"In these preclinical studies, treatment with AEB3103 demonstrated significantly longer survival in a CLL animal model compared to treatment with the standard of care alone, indicating that AEB3103 has potential as a treatment for hematological malignancies as well as solid tumors," said Peng Huang, M.D., Ph.D., co-author of the published paper and professor, Department of Translational Molecular Pathology at The University of Texas MD Anderson Cancer Center in Houston. "Of particular interest, AEB3103 was effective at treating CLL patient samples with 17p deletions, a mutation associated with more aggressive disease that can be resistant to treatment with standard of care drugs such as fludarabine."Rationale for Preclinical Studies Tumors cells experience an abnormally high level of oxidative stress through ROS and, as a result, require elevated levels of anti-oxidant compounds for their survival and growth. Oxidative stress is one of the hallmarks of cancer and occurs in numerous tumor types. It had been suspected for several decades that the levels of ROS stress and the ensuing increased demand for anti-oxidants may represent an opportunity for the development of therapeutics that selectively increase the oxidative stress of cancer cells but do not impact normal tissues. However, earlier efforts to develop therapeutics that block the synthesis of glutathione, one of the major cellular anti-oxidants, or to inhibit other cellular pathways that serve to protect cancer cells from ROS had not been successful. The defense of tumor cells against ROS is critically dependent on the absorption of L-cysteine and its oxidized form L-cystine from the blood. L-cysteine is used to make glutathione and plays a central role in other cellular anti-oxidant mechanisms. The requirement for extracellular L-cysteine to support cancer cell growth is well established in hematological malignancies such as myeloma, acute myelogenous leukemia and CLL, and solid tumors such as glioblastoma, triple negative breast cancer, esophageal squamous cell carcinoma, small cell lung cancer and prostate carcinoma. AEB3103, an engineered human enzyme that in these preclinical studies efficiently degraded L-cysteine in serum into non-toxic metabolites, was developed to exploit this metabolic vulnerability, killing tumor cells by depriving them of a key anti-oxidant precursor.
Results of Preclinical StudiesResults showed that administration of AEB3103 significantly reduced L-cysteine/cystine in the serum, depleting intracellular glutathione and elevating ROS, resulting in cell cycle arrest/death in cancer cells. When tested in mouse tumor models, AEB3103 suppressed the growth of human prostate cancer cells, and reduced the growth of mouse prostate and breast cancer cells. Additionally, AEB3103 had an improved therapeutic effect over the standard of care drug fludarabine in a mouse genetic model of CLL, doubling the median survival time from 3.5 to 7 months. AEB3103 was also effective in treating CLL patient samples with 17p deletions. This genetic deletion is a hallmark for the loss of the tumor suppressor gene p53, the most commonly mutated gene in human cancers. Patients with these deletions often develop more aggressive disease and are typically resistant to standard of care drugs such as fludarabine. AEB3103 in CLL Models The effect of AEB3103 was studied both alone and in combination with fludarabine, a standard of care for CLL, in leukemic cells from an animal model of CLL. Results showed that the leukemic cells were moderately affected by fludarabine but were killed by treatment with AEB3103. A separate long-term survival study conducted in the mouse genetic model of CLL treated with either fludarabine, AEB3103 or the combination showed that the median survival time in untreated animals was 3.5 months compared with a median survival time of 5.3 months for fludarabine treated animals (p<0.001). Those treated with AEB3103 exhibited a significantly longer median survival time of 7 months (p<0.0001). The combination of fludarabine and AEB3103 showed a slight but not statistically significant improvement in median survival (p=0.092, 7.4 months vs. 7 months) compared with AEB3103 alone. AEB3103 was well tolerated with the longest surviving animals treated twice a week for over 5 months. A separate study evaluated the efficacy of AEB3103, fludarabine or the combination against primary leukemia cells isolated from CLL patients with or without 17p deletions (17p- CLL cells and 17p wt CLL cells, respectively). Treatment for 48 hours with AEB3103 alone or in combination with fludarabine was efficacious in killing both p17 wt CLL cells and 17p- CLL cells. In contrast, fludarabine treatment alone only moderately impacted p17 wt CLL cells in the presence of stromal cells that provide trophic support for the cancer cells, and was even less effective against 17p- CLL samples, consistent with the known chemotherapeutic resistance arising from 17p deletions. Both patient-derived CLL cells and CLL cells from the mouse genetic model showed a marked reduction in glutathione levels following treatment with AEB3103 for 24 hours and a concomitant increase in ROS levels. Collectively, the results suggest that treatment with AEB3103 induces death in cancer cells that depend on an exogenous supply of L-cysteine/cystine for survival.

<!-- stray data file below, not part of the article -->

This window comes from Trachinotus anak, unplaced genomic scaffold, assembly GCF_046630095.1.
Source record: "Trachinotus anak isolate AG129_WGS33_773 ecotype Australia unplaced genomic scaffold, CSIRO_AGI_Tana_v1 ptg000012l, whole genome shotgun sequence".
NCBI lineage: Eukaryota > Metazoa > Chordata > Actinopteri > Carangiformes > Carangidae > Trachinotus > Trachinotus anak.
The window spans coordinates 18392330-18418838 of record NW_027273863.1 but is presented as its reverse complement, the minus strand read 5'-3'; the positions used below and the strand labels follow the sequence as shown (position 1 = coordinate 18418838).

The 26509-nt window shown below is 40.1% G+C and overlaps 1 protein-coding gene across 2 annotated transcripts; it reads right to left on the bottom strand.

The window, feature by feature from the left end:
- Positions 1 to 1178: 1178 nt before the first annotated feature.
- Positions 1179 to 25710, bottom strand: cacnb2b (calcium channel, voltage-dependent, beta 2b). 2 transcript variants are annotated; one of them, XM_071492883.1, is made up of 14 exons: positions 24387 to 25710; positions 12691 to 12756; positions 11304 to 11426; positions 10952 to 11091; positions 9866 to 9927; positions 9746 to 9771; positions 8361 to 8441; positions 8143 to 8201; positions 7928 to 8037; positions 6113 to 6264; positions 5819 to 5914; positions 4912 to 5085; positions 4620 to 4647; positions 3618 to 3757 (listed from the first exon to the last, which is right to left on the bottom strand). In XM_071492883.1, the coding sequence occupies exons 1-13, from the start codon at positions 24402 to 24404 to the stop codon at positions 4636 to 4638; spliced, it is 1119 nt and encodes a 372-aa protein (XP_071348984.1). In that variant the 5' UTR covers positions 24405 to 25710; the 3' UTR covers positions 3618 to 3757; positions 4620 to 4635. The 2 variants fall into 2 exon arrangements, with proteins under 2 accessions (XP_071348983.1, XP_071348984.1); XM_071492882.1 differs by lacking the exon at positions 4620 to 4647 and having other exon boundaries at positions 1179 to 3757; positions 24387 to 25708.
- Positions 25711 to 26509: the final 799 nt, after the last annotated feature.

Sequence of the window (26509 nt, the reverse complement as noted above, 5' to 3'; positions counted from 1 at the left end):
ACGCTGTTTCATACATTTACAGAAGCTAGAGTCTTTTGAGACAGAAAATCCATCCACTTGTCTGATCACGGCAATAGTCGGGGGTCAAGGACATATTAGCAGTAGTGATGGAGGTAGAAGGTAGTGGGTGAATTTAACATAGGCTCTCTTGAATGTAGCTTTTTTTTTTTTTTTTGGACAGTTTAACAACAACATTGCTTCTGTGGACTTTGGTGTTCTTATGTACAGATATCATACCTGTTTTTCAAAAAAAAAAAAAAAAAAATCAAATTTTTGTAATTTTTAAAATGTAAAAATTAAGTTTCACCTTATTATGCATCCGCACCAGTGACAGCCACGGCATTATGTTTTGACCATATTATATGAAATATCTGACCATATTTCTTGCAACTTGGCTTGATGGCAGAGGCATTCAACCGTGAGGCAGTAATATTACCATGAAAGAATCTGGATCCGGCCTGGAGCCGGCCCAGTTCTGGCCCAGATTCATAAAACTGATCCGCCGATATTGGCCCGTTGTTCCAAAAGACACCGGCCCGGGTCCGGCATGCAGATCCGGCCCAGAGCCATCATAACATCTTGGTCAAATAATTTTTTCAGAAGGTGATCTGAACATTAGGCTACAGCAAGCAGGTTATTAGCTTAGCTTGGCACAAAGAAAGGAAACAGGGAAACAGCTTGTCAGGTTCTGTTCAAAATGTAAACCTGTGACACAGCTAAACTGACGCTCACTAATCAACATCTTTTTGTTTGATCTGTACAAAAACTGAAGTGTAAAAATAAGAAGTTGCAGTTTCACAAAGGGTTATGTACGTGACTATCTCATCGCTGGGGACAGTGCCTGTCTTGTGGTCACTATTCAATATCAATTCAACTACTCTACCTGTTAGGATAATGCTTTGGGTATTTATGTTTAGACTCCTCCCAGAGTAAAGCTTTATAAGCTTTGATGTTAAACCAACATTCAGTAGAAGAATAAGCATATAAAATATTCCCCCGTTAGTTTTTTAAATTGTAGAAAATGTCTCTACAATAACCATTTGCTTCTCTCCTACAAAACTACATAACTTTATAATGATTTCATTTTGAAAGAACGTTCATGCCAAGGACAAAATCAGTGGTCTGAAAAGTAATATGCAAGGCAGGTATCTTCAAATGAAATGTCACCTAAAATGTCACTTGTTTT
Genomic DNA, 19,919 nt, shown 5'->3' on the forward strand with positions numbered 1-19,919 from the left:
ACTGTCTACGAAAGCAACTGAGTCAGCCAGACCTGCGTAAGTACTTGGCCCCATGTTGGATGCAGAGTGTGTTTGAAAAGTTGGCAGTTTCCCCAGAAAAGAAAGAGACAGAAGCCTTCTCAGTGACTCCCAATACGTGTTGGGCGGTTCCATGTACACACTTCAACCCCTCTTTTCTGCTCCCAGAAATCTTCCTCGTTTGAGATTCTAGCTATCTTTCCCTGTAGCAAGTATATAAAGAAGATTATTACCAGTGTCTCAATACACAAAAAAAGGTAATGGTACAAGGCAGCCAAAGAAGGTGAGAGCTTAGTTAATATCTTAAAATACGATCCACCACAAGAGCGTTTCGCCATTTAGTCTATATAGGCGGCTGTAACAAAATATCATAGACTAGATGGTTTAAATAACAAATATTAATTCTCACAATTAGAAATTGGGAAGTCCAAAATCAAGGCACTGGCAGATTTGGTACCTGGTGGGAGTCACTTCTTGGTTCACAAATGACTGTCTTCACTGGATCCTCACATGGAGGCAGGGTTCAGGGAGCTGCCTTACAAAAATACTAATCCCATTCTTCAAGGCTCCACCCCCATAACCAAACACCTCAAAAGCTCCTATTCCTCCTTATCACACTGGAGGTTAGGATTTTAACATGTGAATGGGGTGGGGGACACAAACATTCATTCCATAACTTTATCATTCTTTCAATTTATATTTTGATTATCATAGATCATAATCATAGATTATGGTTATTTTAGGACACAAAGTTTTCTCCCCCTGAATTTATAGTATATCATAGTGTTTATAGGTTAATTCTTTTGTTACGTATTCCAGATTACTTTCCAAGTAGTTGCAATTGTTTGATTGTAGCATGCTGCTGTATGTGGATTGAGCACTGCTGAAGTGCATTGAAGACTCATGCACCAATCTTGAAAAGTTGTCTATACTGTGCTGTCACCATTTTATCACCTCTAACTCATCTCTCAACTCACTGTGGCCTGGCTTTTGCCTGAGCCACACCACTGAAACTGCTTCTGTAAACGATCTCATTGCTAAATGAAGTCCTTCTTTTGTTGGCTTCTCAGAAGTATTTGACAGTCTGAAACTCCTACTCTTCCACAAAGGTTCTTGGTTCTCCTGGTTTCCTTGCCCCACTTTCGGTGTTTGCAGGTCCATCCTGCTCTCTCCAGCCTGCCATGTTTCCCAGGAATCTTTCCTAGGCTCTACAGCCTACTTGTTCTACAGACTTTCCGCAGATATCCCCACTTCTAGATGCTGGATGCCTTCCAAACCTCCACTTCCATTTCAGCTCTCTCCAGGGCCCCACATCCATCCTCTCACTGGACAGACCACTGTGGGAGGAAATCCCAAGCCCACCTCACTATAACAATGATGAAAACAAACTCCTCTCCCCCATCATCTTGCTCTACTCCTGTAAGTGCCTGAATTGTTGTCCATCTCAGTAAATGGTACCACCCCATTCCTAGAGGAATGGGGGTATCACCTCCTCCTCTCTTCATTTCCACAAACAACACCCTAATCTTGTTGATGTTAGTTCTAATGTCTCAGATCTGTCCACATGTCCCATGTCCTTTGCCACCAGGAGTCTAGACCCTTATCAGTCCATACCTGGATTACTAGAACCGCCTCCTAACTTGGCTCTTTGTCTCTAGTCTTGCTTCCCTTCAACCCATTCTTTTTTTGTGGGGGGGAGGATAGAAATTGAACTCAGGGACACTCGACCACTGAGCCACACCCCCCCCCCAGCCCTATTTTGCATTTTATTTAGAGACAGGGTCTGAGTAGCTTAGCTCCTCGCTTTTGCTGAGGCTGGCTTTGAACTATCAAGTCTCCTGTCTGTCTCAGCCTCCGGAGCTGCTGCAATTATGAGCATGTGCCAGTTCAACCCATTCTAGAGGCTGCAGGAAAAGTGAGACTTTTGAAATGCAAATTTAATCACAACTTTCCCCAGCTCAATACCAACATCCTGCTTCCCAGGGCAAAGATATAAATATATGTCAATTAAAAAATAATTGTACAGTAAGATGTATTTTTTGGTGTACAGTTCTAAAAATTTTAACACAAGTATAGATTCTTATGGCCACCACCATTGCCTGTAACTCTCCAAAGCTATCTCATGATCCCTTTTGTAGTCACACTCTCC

About Aeglea BioTherapeuticsAeglea is a biotechnology company committed to developing engineered human enzymes for the treatment of genetic rare diseases and cancer associated with abnormal amino acid metabolism. The company's engineered human enzymes are designed to degrade specific amino acids in the blood in order to reduce toxic levels of amino acids in genetic rare diseases or to deprive tumors dependent on amino acids by reducing levels below the normal range. Aeglea's clinical program for its lead product candidate, AEB1102, includes three Phase 1 clinical trials, studying AEB1102 for the treatment of patients with Arginase I deficiency, advanced solid tumors and hematological malignancies. The company is building a pipeline of additional product candidates targeting key amino acids, including AEB4104, which degrades homocystine, a target for a genetic rare disease, as well as two potential treatments for cancer, AEB3103, which degrades L-cysteine/cystine, and AEB2109, which degrades methionine. For more information, visit http://aegleabio.com. Safe Harbor / Forward Looking Statements This press release contains "forward-looking" statements within the meaning of the safe harbor provisions of the U.S. Private Securities Litigation Reform Act of 1995. Forward-looking statements can be identified by words such as: "anticipate," "intend," "plan," "goal," "seek," "believe," "project," "estimate," "expect," "strategy," "future," "likely," "may," "should," "will" and similar references to future periods. These statements are subject to numerous risks and uncertainties that could cause actual results to differ materially from what we expect. Examples of forward-looking statements include, among others, statements we make regarding the potential for preclinical studies to be predictive of future clinical trial results, timing, objectives and success of our current and future clinical trials and the potential therapeutic benefits, safety and economic value of our product candidate AEB3103. Further information on potential risk factors that could affect our business and its financial results are detailed in our most recent Quarterly Report on Form 10-Q for the quarter ended September 30, 2016, filed with the Securities and Exchange Commission (SEC), and other reports as filed with the SEC. We undertake no obligation to publicly update any forward-looking statement, whether written or oral, that may be made from time to time, whether as a result of new information, future developments or otherwise.